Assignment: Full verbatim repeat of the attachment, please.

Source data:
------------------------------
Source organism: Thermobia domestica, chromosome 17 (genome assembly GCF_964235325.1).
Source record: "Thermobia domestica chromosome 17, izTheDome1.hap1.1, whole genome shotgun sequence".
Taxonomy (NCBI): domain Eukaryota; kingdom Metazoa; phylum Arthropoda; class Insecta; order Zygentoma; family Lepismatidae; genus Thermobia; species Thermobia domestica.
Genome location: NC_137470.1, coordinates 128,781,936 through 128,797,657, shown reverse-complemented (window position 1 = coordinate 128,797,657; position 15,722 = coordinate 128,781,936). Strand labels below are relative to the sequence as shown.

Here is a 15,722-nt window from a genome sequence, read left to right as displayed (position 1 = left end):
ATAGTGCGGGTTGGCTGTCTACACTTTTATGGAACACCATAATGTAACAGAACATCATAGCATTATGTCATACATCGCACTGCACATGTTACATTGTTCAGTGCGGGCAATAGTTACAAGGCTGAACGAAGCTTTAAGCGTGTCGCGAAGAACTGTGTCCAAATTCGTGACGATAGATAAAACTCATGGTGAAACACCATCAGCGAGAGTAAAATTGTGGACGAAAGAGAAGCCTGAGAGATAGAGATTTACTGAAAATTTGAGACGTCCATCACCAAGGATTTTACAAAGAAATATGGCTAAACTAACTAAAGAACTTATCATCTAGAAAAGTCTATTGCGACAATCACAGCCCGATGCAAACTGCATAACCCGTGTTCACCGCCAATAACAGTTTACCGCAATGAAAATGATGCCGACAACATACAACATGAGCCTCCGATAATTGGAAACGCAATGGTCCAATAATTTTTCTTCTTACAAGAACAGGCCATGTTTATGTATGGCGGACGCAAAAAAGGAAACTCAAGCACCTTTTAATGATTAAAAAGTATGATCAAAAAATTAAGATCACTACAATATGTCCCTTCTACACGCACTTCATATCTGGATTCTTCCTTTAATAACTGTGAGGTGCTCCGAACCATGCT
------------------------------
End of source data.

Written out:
Source organism: Thermobia domestica, chromosome 17 (genome assembly GCF_964235325.1).
Source record: "Thermobia domestica chromosome 17, izTheDome1.hap1.1, whole genome shotgun sequence".
Taxonomy (NCBI): domain Eukaryota; kingdom Metazoa; phylum Arthropoda; class Insecta; order Zygentoma; family Lepismatidae; genus Thermobia; species Thermobia domestica.
Genome location: NC_137470.1, coordinates 128,781,936 through 128,797,657, shown reverse-complemented (window position 1 = coordinate 128,797,657; position 15,722 = coordinate 128,781,936). Strand labels below are relative to the sequence as shown.

Here is a 15,722-nt window from a genome sequence, read left to right as displayed (position 1 = left end):
ATAGTGCGGGTTGGCTGTCTACACTTTTATGGAACACCATAATGTAACAGAACATCATAGCATTATGTCATACATCGCACTGCACATGTTACATTGTTCAGTGCGGGCAATAGTTACAAGGCTGAACGAAGCTTTAAGCGTGTCGCGAAGAACTGTGTCCAAATTCGTGACGATAGATAAAACTCATGGTGAAACACCATCAGCGAGAGTAAAATTGTGGACGAAAGAGAAGCCTGAGAGATAGAGATTTACTGAAAATTTGAGACGTCCATCACCAAGGATTTTACAAAGAAATATGGCTAAACTAACTAAAGAACTTATCATCTAGAAAAGTCTATTGCGACAATCACAGCCCGATGCAAACTGCATAACCCGTGTTCACCGCCAATAACAGTTTACCGCAATGAAAATGATGCCGACAACATACAACATGAGCCTCCGATAATTGGAAACGCAATGGTCCAATAATTTTTCTTCTTACAAGAACAGGCCATGTTTATGTATGGCGGACGCAAAAAAGGAAACTCAAGCACCTTTTAATGATTAAAAAGTATGATCAAAAAATTAAGATCACTACAATATGTCCCTTCTACACGCACTTCATATCTGGATTCTTCCTTTAATAACTGTGAGGTGCTCCGAACCATGCT